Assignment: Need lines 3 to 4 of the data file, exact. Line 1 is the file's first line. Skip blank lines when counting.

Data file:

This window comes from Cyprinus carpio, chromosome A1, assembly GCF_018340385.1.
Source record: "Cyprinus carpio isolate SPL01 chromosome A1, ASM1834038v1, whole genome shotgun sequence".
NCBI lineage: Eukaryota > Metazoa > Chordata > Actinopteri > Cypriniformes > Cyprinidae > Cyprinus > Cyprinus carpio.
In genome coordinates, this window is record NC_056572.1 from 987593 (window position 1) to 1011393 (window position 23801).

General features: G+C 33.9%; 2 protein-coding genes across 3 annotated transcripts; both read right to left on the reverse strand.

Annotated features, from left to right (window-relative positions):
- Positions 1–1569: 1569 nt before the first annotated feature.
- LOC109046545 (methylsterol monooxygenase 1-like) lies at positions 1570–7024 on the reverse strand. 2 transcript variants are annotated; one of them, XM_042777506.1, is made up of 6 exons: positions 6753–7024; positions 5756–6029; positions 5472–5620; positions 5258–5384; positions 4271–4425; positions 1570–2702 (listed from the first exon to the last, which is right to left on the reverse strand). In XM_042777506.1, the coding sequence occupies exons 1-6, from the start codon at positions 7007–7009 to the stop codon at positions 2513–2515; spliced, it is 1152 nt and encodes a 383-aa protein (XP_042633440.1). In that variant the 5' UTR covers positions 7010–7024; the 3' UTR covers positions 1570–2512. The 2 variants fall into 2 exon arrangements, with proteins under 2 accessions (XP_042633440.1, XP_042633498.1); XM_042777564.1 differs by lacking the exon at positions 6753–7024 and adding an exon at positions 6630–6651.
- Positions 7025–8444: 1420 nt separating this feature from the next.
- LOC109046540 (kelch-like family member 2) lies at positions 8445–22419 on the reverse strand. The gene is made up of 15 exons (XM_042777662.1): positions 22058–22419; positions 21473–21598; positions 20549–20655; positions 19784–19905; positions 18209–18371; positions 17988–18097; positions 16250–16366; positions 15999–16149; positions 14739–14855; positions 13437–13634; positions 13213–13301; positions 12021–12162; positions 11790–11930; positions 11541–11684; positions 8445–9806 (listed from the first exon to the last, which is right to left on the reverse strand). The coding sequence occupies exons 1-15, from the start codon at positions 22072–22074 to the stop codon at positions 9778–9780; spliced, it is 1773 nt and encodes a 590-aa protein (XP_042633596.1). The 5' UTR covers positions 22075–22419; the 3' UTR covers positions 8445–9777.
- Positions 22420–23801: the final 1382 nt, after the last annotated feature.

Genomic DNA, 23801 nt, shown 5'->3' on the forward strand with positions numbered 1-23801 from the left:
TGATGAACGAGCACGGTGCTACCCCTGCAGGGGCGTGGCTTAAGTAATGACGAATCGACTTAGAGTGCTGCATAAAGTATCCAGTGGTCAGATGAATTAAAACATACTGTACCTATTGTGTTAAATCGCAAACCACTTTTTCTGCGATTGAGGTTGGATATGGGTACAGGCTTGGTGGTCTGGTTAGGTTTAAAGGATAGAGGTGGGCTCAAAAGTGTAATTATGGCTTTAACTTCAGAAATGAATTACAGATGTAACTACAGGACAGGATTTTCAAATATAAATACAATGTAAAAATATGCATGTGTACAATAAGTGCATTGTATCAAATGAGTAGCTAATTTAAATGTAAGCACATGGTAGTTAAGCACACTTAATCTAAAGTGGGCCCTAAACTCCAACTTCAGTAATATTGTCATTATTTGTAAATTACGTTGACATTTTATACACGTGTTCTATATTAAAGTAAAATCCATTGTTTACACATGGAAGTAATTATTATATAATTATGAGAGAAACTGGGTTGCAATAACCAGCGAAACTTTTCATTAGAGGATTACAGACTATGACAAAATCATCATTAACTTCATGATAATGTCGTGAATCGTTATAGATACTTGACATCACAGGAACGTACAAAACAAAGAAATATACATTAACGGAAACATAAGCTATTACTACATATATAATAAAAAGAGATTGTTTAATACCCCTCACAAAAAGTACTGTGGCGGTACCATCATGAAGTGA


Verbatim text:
NCBI lineage: Eukaryota > Metazoa > Chordata > Actinopteri > Cypriniformes > Cyprinidae > Cyprinus > Cyprinus carpio.
In genome coordinates, this window is record NC_056572.1 from 987593 (window position 1) to 1011393 (window position 23801).